FIVE SULTANATES RISE out of the debris of the Bahmani. These are: Bijapur, Golconda, Ahmadnagar, Bidar, and Berar. Bijapur is helmed by Yusuf Adil Shah (1490–1510), former governor of the of the province and principal architect of this decentralised resolution to the Bahmani power gridlock. The remit of Yusuf Adil Shah’s Bijapur Sultanate stretches from Solapur in the North to Goa in the South, the Konkan on the West to the Krishna River in the east.
The present day district of Solapur lies on three river basins and is believed to be have been part of territory of the Puranic Andhrabhritya dynasty. Solapur is today the country’s leading producer of jowar (sorghum), a historic millet which has a presence in a wide stretch of Western India that goes back at least 2000 years. It contributes to a favourite local staple – the jowar roti. Bhajra/pearl millet too is not an uncommon choice of flour for making these breads. The most significant signature ingredient here is shenga (groundnut) which is sanctified in the much-loved shengachatni, a dry chutney that can be consumed as a accompaniment with roti or rice, or used as a masala to flavour vegetable-based sidedishes. Groundnuts are however not native to India and were only brought in after the 16th Century (likely as late as the 18th Century) by the Portugese, who had themselves first encountered these pleasing legumes in Brazil, a while after they landed on that continent in 1500.
In Solapur, peanuts are making of a sweet flatbread – shenga poli – stuffed with peanuts and jaggery. Another Sholapuri sweet dish of note is lapshi, made from broken wheat and jaggery. Khara mutton is a salty mutton curry that is a notable nonvegetarian specialty. Being at the cultural crossroads of Maharasthra, Telengana and Karnataka, these influences reflect on the culinary palette of the region.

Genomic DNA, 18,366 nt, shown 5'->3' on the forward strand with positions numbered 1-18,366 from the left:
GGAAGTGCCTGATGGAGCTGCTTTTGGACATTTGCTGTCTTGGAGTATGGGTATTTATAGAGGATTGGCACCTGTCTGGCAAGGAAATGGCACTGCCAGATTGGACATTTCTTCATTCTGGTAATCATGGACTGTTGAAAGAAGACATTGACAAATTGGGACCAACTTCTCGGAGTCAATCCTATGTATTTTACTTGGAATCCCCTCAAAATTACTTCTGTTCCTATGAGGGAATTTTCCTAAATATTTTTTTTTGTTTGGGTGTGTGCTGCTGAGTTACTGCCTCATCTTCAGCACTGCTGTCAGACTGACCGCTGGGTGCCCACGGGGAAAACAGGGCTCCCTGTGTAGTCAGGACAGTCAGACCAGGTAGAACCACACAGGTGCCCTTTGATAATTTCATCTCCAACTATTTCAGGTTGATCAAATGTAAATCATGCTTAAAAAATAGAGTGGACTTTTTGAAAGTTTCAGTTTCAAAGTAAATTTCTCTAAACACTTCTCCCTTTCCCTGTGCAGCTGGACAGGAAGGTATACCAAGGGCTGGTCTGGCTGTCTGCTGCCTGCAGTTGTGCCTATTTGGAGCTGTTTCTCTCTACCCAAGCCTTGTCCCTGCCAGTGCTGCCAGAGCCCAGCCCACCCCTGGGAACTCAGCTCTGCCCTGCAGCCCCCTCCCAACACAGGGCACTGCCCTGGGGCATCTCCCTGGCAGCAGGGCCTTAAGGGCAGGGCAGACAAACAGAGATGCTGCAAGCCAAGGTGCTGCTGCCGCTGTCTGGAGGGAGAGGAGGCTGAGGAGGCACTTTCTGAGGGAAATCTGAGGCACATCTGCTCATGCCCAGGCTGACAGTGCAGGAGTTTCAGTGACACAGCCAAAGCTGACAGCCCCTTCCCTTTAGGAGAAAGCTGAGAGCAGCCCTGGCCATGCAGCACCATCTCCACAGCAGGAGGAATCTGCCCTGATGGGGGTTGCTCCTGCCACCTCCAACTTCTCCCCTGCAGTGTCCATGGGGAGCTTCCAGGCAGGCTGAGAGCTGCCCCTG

Solapuri chaddars (sheets/blankets/towels) enjoy global recognition, and carry a Geographical Indication tag. Then again, the region’s repute in textiles is nothing new. In the early 16th Century, a Portugese officer observed that “calicoes and turban material produced in the Deccan were enough to furnish the world”. Among the woven fabrics produced in and exported from the Deccan, were taffeta (production of which was originally developed in Persia) satin, and hard-wearing dungaree (which takes its name from a village near Mumbai called Dongri where this was produced).
Silkworm cocoons were brought in from China to the Konkan, where silk was processed for export to markets in the Middle East. Most of the Deccan’s textile exports at this time went to Egypt; a trade arrangement which was facilitated by a well-established mercantile entity that dominated India-Egypt trade. It is understand that in the mid-15th Century one member of that group went on to reside in Gulbarga, in the role of agent of Cairo’s Mamluk Court.
- A Social History of the Deccan, by Richard M Eaton
- The Portuguese Empire, 1415-1808: A World on the Move, by A. J. R. Russell Wood
- Socio Economic Development in Solapur District by Sikandar S. Mulani
- Western Maharashtrian Cuisine: sailusfood.com
- Silk Tafetta live well: hyenaproductions.com